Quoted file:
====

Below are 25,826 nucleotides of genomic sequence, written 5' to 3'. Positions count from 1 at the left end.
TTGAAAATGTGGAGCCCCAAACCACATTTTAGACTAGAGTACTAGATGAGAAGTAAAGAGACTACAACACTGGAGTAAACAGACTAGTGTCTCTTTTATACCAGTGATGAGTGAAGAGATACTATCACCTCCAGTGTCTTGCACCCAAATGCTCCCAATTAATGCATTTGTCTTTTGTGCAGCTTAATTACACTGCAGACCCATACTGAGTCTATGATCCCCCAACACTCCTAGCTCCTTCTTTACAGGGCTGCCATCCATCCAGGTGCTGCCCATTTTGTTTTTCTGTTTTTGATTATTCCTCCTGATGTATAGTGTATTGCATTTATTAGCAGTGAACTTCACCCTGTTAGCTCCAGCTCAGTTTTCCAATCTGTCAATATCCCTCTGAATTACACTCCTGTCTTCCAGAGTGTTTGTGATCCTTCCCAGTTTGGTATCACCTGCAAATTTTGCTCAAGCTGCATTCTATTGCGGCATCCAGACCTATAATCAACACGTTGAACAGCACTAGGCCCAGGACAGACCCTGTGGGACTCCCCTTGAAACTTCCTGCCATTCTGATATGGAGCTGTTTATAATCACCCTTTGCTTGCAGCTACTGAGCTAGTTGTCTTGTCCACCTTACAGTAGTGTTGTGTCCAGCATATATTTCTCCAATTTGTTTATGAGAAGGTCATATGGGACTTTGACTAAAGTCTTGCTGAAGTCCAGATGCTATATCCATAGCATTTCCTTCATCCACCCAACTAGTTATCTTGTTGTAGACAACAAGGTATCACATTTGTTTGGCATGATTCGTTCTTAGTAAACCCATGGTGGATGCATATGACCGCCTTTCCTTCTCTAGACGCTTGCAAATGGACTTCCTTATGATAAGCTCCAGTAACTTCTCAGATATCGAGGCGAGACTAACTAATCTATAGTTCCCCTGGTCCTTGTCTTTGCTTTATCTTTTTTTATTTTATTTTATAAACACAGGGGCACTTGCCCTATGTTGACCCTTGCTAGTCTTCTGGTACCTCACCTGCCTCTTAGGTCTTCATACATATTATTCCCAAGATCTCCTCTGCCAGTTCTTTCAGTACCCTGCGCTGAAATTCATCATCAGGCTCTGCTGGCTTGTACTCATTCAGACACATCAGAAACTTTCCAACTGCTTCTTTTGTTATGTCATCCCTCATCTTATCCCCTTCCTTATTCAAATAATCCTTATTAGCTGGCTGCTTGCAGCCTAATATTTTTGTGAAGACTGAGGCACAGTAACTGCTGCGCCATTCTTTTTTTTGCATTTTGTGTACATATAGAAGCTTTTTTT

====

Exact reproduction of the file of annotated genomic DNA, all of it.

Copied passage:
Below are 25,826 nucleotides of genomic sequence, written 5' to 3'. Positions count from 1 at the left end.
TTGAAAATGTGGAGCCCCAAACCACATTTTAGACTAGAGTACTAGATGAGAAGTAAAGAGACTACAACACTGGAGTAAACAGACTAGTGTCTCTTTTATACCAGTGATGAGTGAAGAGATACTATCACCTCCAGTGTCTTGCACCCAAATGCTCCCAATTAATGCATTTGTCTTTTGTGCAGCTTAATTACACTGCAGACCCATACTGAGTCTATGATCCCCCAACACTCCTAGCTCCTTCTTTACAGGGCTGCCATCCATCCAGGTGCTGCCCATTTTGTTTTTCTGTTTTTGATTATTCCTCCTGATGTATAGTGTATTGCATTTATTAGCAGTGAACTTCACCCTGTTAGCTCCAGCTCAGTTTTCCAATCTGTCAATATCCCTCTGAATTACACTCCTGTCTTCCAGAGTGTTTGTGATCCTTCCCAGTTTGGTATCACCTGCAAATTTTGCTCAAGCTGCATTCTATTGCGGCATCCAGACCTATAATCAACACGTTGAACAGCACTAGGCCCAGGACAGACCCTGTGGGACTCCCCTTGAAACTTCCTGCCATTCTGATATGGAGCTGTTTATAATCACCCTTTGCTTGCAGCTACTGAGCTAGTTGTCTTGTCCACCTTACAGTAGTGTTGTGTCCAGCATATATTTCTCCAATTTGTTTATGAGAAGGTCATATGGGACTTTGACTAAAGTCTTGCTGAAGTCCAGATGCTATATCCATAGCATTTCCTTCATCCACCCAACTAGTTATCTTGTTGTAGACAACAAGGTATCACATTTGTTTGGCATGATTCGTTCTTAGTAAACCCATGGTGGATGCATATGACCGCCTTTCCTTCTCTAGACGCTTGCAAATGGACTTCCTTATGATAAGCTCCAGTAACTTCTCAGATATCGAGGCGAGACTAACTAATCTATAGTTCCCCTGGTCCTTGTCTTTGCTTTATCTTTTTTTATTTTATTTTATAAACACAGGGGCACTTGCCCTATGTTGACCCTTGCTAGTCTTCTGGTACCTCACCTGCCTCTTAGGTCTTCATACATATTATTCCCAAGATCTCCTCTGCCAGTTCTTTCAGTACCCTGCGCTGAAATTCATCATCAGGCTCTGCTGGCTTGTACTCATTCAGACACATCAGAAACTTTCCAACTGCTTCTTTTGTTATGTCATCCCTCATCTTATCCCCTTCCTTATTCAAATAATCCTTATTAGCTGGCTGCTTGCAGCCTAATATTTTTGTGAAGACTGAGGCACAGTAACTGCTGCGCCATTCTTTTTTTTGCATTTTGTGTACATATAGAAGCTTTTTTT